This project is the result of realising that what I had a week before the final deadline was not good enough and I needed to completely rethink and rebuild it in less than a week.
My original idea was a simple motivator machine which - after the press of a button - would generate and display different kinds of motivational sentences, from the most nerdy ones (“May the Force be with you”) to an “interesting” blend of fortune cookies and classic motivational quotes achieved thanks to custom trained Markov Chain.
Unfortunately, I came to spend too much time before having a first MVP of the machine due to a huge number of technical issues, and when I finally saw it at work it really didn’t resonate with me.
So I dropped the original idea and I got inspired from my computational art research. I was working with data visualisation and studying different approaches of representing data while one night I came with the idea of “sonifying” the huge amount of tweets that constantly flood the internet.
“What if we could literally hear those thousands of uninterrupted people talking?”
Then #TwitterHead was born.
Given the experience gained from developing a too convoluted idea (the motivator was making use of an e-paper display, i2c communication with Arduino and Raspberry Pi and a lot of buggy software) this time I had to work simple and quick.
I was able to get a rough working software prototype written in nodejs using my Mac machine in just one afternoon (thanks world of the open source!).
I then started working on the hardware side. I created the 3d printed envelope using fusion360 and I started to try to use a raspberry pi zero as the main board on which to run the Text To Speech app, but it was too slow to provide a good development workflow so I realised I had to move to my udoox86 board.
Top and bottom of the 3d printed envelope:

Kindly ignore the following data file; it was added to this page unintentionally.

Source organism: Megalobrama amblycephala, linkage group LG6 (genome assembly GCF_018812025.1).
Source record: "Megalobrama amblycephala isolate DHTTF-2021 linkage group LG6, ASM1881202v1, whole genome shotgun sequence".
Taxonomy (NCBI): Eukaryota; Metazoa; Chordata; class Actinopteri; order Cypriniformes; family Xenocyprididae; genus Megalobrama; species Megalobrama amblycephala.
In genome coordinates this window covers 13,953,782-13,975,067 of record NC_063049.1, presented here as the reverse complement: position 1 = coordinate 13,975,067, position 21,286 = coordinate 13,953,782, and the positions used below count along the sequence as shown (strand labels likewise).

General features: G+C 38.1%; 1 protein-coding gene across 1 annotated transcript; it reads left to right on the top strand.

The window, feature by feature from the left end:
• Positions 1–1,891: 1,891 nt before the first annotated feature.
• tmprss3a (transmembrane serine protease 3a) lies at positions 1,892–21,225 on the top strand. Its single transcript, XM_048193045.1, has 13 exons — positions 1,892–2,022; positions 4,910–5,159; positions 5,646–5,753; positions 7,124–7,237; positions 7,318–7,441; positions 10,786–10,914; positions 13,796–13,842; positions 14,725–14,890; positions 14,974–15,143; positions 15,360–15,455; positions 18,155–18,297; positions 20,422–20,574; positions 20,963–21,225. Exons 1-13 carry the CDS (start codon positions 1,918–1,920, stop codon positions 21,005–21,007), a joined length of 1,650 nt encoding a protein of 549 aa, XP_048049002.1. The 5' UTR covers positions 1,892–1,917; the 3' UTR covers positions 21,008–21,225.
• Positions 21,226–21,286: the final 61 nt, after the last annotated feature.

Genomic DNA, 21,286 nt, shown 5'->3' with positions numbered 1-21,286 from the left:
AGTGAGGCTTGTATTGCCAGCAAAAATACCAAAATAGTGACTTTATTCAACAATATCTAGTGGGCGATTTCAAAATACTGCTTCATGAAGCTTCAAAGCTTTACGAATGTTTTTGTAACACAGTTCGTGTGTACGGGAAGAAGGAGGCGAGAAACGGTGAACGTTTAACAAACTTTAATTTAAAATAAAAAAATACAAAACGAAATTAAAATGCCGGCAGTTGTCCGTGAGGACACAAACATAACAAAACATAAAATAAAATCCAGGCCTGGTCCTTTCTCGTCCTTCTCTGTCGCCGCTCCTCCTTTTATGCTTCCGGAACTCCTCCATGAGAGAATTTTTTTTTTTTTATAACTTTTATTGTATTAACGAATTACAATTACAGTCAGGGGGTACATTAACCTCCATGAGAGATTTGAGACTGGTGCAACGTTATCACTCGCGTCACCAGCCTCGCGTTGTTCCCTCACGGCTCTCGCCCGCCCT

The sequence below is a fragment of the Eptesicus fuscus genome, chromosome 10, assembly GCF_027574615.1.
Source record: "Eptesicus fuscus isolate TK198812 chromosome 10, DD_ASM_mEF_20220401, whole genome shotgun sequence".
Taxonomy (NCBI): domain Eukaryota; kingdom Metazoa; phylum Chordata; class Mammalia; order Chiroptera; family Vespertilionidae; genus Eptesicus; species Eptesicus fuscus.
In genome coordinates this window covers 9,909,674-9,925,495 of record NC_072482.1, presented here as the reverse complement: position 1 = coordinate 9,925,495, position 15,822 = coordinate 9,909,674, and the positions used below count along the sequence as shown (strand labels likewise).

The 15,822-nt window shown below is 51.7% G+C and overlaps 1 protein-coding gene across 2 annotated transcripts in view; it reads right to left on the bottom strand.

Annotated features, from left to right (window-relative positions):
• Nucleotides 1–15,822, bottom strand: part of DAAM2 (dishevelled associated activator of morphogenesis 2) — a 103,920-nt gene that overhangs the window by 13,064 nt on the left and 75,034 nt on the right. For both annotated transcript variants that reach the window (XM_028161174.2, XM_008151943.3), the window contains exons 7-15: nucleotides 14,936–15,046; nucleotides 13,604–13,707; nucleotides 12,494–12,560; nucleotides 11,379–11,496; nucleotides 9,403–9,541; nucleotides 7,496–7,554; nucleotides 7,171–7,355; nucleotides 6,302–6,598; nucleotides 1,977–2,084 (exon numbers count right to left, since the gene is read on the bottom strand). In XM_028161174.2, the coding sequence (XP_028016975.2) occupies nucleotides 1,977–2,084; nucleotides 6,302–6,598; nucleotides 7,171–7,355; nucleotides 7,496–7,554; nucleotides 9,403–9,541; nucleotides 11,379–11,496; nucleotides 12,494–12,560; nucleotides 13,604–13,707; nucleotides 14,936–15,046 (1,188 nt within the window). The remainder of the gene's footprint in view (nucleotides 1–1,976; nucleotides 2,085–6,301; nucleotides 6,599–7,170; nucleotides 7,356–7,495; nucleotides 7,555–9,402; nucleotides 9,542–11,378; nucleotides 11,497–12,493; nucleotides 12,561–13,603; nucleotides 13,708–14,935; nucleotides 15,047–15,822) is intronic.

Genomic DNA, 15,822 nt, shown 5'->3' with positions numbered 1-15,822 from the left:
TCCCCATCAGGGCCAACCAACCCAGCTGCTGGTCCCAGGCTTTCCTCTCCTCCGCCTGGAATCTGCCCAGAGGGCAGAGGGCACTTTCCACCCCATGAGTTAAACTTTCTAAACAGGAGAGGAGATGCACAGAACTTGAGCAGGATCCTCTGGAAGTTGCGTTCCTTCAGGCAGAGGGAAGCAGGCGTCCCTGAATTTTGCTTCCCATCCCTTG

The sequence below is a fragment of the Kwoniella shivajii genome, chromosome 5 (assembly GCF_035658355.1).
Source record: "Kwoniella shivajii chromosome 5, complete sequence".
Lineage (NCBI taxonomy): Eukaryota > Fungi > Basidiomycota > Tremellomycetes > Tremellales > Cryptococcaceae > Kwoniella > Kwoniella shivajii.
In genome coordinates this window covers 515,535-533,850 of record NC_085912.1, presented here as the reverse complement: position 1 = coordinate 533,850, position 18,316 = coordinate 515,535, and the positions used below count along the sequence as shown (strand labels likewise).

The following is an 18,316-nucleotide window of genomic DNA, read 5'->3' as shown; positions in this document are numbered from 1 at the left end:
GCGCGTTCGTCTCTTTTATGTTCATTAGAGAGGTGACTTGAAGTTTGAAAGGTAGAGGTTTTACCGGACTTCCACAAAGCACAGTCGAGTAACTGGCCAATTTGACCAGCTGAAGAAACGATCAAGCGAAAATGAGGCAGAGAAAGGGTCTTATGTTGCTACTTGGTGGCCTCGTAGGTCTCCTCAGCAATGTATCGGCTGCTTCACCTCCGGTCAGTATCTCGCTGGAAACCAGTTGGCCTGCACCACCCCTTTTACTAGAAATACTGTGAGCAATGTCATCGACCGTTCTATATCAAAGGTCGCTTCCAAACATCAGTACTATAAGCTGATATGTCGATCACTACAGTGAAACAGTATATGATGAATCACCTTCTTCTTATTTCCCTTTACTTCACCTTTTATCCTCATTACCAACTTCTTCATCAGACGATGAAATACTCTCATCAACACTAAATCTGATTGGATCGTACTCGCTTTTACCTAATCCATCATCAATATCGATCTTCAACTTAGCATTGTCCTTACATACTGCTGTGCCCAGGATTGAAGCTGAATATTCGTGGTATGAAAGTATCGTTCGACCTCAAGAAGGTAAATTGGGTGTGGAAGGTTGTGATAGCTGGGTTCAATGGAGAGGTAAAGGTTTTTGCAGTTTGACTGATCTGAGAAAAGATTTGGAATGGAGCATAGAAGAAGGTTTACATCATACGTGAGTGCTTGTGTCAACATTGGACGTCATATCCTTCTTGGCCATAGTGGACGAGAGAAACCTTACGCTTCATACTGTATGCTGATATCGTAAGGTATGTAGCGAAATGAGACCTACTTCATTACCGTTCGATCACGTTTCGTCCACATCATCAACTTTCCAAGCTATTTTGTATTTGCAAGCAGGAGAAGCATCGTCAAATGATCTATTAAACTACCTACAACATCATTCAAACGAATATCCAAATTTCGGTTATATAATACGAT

This greatly helped me because I also didn’t need anymore to use a PiHAT to output the audio, instead I just had to amplify the line level signal coming out of the stereo jack of the udoo. This was achieved using a stereo amplifier bought from my local Maplin (after initially blowing up a much cooler one from Adafruit.. things that happen if you’re working at night).
I then started debugging the app using my udoo ubuntu board, only to find out that the beautiful synthesised voices that I have installed by default on my Mac are obviously missing in any other OS.
So I installed festival, an open source alternative, and some of the best additional voices available which were sounding so terribly robotic and unnatural.
Just the night before the project presentation, while I was struggling in search of a better alternative, I came across Amazon Polly, which is an AWS service that synthesises voices on the amazon cloud platform and gives you back the result.
Then, for the second time in my life I had to thank Amazon (first time being when I bought the Prime).
Even if they collect god only knows how much data about me, they at least give you the chance to use Polly for free if you’re below certain usage thresholds.
I would love to build a body for my TwitterHead and create a full human sculpture underneath it so that I could exhibit two or three of them standing up by themselves.
I imagine a long hallway that the audience could walk through while listening to those tireless conversations happening on the web - projections of the tweets text could happen on the side walls.
I personally believe that in this case interactivity wouldn’t be so essential and I could have just one head out of three holding a keyboard to let the audience type their own inquiries.
All of the source code (the nodejs app hosted on the udoo and the python app on the raspberry pi zero) are available on github: https://github.com/vvzen/twitter-radio
The node app makes use of the AWS sdk, the Speaker, Twit and SerialPort additional npm packages.
Oh my () . An installation by Noriyuki Suzuki, as seen on Creative Applications : http://www.creativeapplications.net/arduino-2/oh-my-calling-for-god-in-48-languages-using-twitter-api/